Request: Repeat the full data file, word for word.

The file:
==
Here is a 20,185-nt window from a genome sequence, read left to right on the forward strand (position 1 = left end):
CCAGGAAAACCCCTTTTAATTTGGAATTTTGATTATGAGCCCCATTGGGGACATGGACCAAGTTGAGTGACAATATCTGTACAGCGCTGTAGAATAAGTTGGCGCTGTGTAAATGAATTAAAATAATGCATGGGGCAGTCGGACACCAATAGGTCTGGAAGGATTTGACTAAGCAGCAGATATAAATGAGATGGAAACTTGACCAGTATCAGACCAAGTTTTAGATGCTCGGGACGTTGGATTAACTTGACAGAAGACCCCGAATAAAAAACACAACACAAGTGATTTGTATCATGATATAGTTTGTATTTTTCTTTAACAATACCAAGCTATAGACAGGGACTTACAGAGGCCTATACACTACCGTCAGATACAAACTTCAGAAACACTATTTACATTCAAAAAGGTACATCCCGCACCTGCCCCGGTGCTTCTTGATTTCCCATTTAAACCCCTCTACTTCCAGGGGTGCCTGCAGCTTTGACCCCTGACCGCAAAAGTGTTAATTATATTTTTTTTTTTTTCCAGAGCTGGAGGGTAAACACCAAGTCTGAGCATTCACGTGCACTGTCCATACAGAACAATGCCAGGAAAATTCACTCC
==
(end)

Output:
Here is a 20,185-nt window from a genome sequence, read left to right on the forward strand (position 1 = left end):
CCAGGAAAACCCCTTTTAATTTGGAATTTTGATTATGAGCCCCATTGGGGACATGGACCAAGTTGAGTGACAATATCTGTACAGCGCTGTAGAATAAGTTGGCGCTGTGTAAATGAATTAAAATAATGCATGGGGCAGTCGGACACCAATAGGTCTGGAAGGATTTGACTAAGCAGCAGATATAAATGAGATGGAAACTTGACCAGTATCAGACCAAGTTTTAGATGCTCGGGACGTTGGATTAACTTGACAGAAGACCCCGAATAAAAAACACAACACAAGTGATTTGTATCATGATATAGTTTGTATTTTTCTTTAACAATACCAAGCTATAGACAGGGACTTACAGAGGCCTATACACTACCGTCAGATACAAACTTCAGAAACACTATTTACATTCAAAAAGGTACATCCCGCACCTGCCCCGGTGCTTCTTGATTTCCCATTTAAACCCCTCTACTTCCAGGGGTGCCTGCAGCTTTGACCCCTGACCGCAAAAGTGTTAATTATATTTTTTTTTTTTTCCAGAGCTGGAGGGTAAACACCAAGTCTGAGCATTCACGTGCACTGTCCATACAGAACAATGCCAGGAAAATTCACTCC